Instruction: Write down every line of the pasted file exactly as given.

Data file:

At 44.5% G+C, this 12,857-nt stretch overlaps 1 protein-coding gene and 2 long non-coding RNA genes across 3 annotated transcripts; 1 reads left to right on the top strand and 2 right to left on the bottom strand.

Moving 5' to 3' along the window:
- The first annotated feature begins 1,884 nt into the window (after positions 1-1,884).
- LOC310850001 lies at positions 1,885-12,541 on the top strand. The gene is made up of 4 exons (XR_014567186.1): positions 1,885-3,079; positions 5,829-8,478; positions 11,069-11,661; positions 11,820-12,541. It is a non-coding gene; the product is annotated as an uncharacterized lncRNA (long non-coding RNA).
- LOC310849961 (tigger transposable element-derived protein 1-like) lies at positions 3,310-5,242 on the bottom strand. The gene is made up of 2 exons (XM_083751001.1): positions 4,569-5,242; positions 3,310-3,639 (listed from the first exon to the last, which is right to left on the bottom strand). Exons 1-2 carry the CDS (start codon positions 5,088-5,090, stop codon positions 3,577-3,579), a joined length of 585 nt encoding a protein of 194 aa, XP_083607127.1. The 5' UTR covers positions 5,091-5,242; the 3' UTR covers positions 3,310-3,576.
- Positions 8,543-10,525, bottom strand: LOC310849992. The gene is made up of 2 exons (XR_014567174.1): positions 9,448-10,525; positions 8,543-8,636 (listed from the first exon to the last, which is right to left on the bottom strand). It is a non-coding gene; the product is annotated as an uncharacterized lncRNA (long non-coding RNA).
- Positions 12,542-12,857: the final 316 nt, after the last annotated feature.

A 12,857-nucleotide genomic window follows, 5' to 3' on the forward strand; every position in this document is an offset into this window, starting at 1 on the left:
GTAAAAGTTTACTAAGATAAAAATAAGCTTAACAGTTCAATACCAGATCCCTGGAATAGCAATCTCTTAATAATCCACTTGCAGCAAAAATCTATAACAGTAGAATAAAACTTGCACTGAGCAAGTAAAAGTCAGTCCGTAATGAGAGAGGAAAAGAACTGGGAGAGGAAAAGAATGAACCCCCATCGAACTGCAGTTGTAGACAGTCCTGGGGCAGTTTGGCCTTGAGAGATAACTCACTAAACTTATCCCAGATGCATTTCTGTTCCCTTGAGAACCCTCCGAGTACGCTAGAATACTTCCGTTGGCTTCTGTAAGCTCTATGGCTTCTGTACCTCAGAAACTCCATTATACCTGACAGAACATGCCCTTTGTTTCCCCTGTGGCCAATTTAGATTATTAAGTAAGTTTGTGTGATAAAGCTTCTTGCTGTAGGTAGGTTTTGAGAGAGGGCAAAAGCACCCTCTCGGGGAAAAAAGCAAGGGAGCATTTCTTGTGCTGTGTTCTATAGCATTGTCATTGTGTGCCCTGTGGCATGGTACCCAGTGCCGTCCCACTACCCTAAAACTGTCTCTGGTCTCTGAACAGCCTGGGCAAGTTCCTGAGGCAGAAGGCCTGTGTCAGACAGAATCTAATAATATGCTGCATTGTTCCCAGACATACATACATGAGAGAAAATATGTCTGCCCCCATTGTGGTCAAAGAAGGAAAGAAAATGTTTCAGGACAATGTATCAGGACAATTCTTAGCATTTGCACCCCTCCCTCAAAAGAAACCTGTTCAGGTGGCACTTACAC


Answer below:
At 44.5% G+C, this 12,857-nt stretch overlaps 1 protein-coding gene and 2 long non-coding RNA genes across 3 annotated transcripts; 1 reads left to right on the top strand and 2 right to left on the bottom strand.

Moving 5' to 3' along the window:
- The first annotated feature begins 1,884 nt into the window (after positions 1-1,884).
- LOC310850001 lies at positions 1,885-12,541 on the top strand. The gene is made up of 4 exons (XR_014567186.1): positions 1,885-3,079; positions 5,829-8,478; positions 11,069-11,661; positions 11,820-12,541. It is a non-coding gene; the product is annotated as an uncharacterized lncRNA (long non-coding RNA).
- LOC310849961 (tigger transposable element-derived protein 1-like) lies at positions 3,310-5,242 on the bottom strand. The gene is made up of 2 exons (XM_083751001.1): positions 4,569-5,242; positions 3,310-3,639 (listed from the first exon to the last, which is right to left on the bottom strand). Exons 1-2 carry the CDS (start codon positions 5,088-5,090, stop codon positions 3,577-3,579), a joined length of 585 nt encoding a protein of 194 aa, XP_083607127.1. The 5' UTR covers positions 5,091-5,242; the 3' UTR covers positions 3,310-3,576.
- Positions 8,543-10,525, bottom strand: LOC310849992. The gene is made up of 2 exons (XR_014567174.1): positions 9,448-10,525; positions 8,543-8,636 (listed from the first exon to the last, which is right to left on the bottom strand). It is a non-coding gene; the product is annotated as an uncharacterized lncRNA (long non-coding RNA).
- Positions 12,542-12,857: the final 316 nt, after the last annotated feature.

A 12,857-nucleotide genomic window follows, 5' to 3' on the forward strand; every position in this document is an offset into this window, starting at 1 on the left:
GTAAAAGTTTACTAAGATAAAAATAAGCTTAACAGTTCAATACCAGATCCCTGGAATAGCAATCTCTTAATAATCCACTTGCAGCAAAAATCTATAACAGTAGAATAAAACTTGCACTGAGCAAGTAAAAGTCAGTCCGTAATGAGAGAGGAAAAGAACTGGGAGAGGAAAAGAATGAACCCCCATCGAACTGCAGTTGTAGACAGTCCTGGGGCAGTTTGGCCTTGAGAGATAACTCACTAAACTTATCCCAGATGCATTTCTGTTCCCTTGAGAACCCTCCGAGTACGCTAGAATACTTCCGTTGGCTTCTGTAAGCTCTATGGCTTCTGTACCTCAGAAACTCCATTATACCTGACAGAACATGCCCTTTGTTTCCCCTGTGGCCAATTTAGATTATTAAGTAAGTTTGTGTGATAAAGCTTCTTGCTGTAGGTAGGTTTTGAGAGAGGGCAAAAGCACCCTCTCGGGGAAAAAAGCAAGGGAGCATTTCTTGTGCTGTGTTCTATAGCATTGTCATTGTGTGCCCTGTGGCATGGTACCCAGTGCCGTCCCACTACCCTAAAACTGTCTCTGGTCTCTGAACAGCCTGGGCAAGTTCCTGAGGCAGAAGGCCTGTGTCAGACAGAATCTAATAATATGCTGCATTGTTCCCAGACATACATACATGAGAGAAAATATGTCTGCCCCCATTGTGGTCAAAGAAGGAAAGAAAATGTTTCAGGACAATGTATCAGGACAATTCTTAGCATTTGCACCCCTCCCTCAAAAGAAACCTGTTCAGGTGGCACTTACAC